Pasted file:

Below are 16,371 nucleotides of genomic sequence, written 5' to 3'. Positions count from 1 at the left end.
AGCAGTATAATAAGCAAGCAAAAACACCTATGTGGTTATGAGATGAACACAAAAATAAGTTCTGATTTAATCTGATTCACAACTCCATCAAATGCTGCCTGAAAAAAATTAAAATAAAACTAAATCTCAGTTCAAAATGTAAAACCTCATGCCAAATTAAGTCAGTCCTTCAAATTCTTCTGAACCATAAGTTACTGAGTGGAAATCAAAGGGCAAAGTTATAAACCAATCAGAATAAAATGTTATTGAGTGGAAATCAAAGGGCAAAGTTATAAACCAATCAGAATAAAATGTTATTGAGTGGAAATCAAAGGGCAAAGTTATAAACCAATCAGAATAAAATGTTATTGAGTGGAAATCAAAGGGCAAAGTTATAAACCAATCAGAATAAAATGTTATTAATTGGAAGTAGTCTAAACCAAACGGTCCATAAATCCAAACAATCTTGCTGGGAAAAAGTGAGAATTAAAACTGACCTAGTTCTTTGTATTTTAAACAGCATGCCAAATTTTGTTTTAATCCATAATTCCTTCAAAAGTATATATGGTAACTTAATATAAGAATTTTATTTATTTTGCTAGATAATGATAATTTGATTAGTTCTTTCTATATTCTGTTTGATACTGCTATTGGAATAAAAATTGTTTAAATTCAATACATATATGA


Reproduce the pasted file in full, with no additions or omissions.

Below are 16,371 nucleotides of genomic sequence, written 5' to 3'. Positions count from 1 at the left end.
AGCAGTATAATAAGCAAGCAAAAACACCTATGTGGTTATGAGATGAACACAAAAATAAGTTCTGATTTAATCTGATTCACAACTCCATCAAATGCTGCCTGAAAAAAATTAAAATAAAACTAAATCTCAGTTCAAAATGTAAAACCTCATGCCAAATTAAGTCAGTCCTTCAAATTCTTCTGAACCATAAGTTACTGAGTGGAAATCAAAGGGCAAAGTTATAAACCAATCAGAATAAAATGTTATTGAGTGGAAATCAAAGGGCAAAGTTATAAACCAATCAGAATAAAATGTTATTGAGTGGAAATCAAAGGGCAAAGTTATAAACCAATCAGAATAAAATGTTATTGAGTGGAAATCAAAGGGCAAAGTTATAAACCAATCAGAATAAAATGTTATTAATTGGAAGTAGTCTAAACCAAACGGTCCATAAATCCAAACAATCTTGCTGGGAAAAAGTGAGAATTAAAACTGACCTAGTTCTTTGTATTTTAAACAGCATGCCAAATTTTGTTTTAATCCATAATTCCTTCAAAAGTATATATGGTAACTTAATATAAGAATTTTATTTATTTTGCTAGATAATGATAATTTGATTAGTTCTTTCTATATTCTGTTTGATACTGCTATTGGAATAAAAATTGTTTAAATTCAATACATATATGA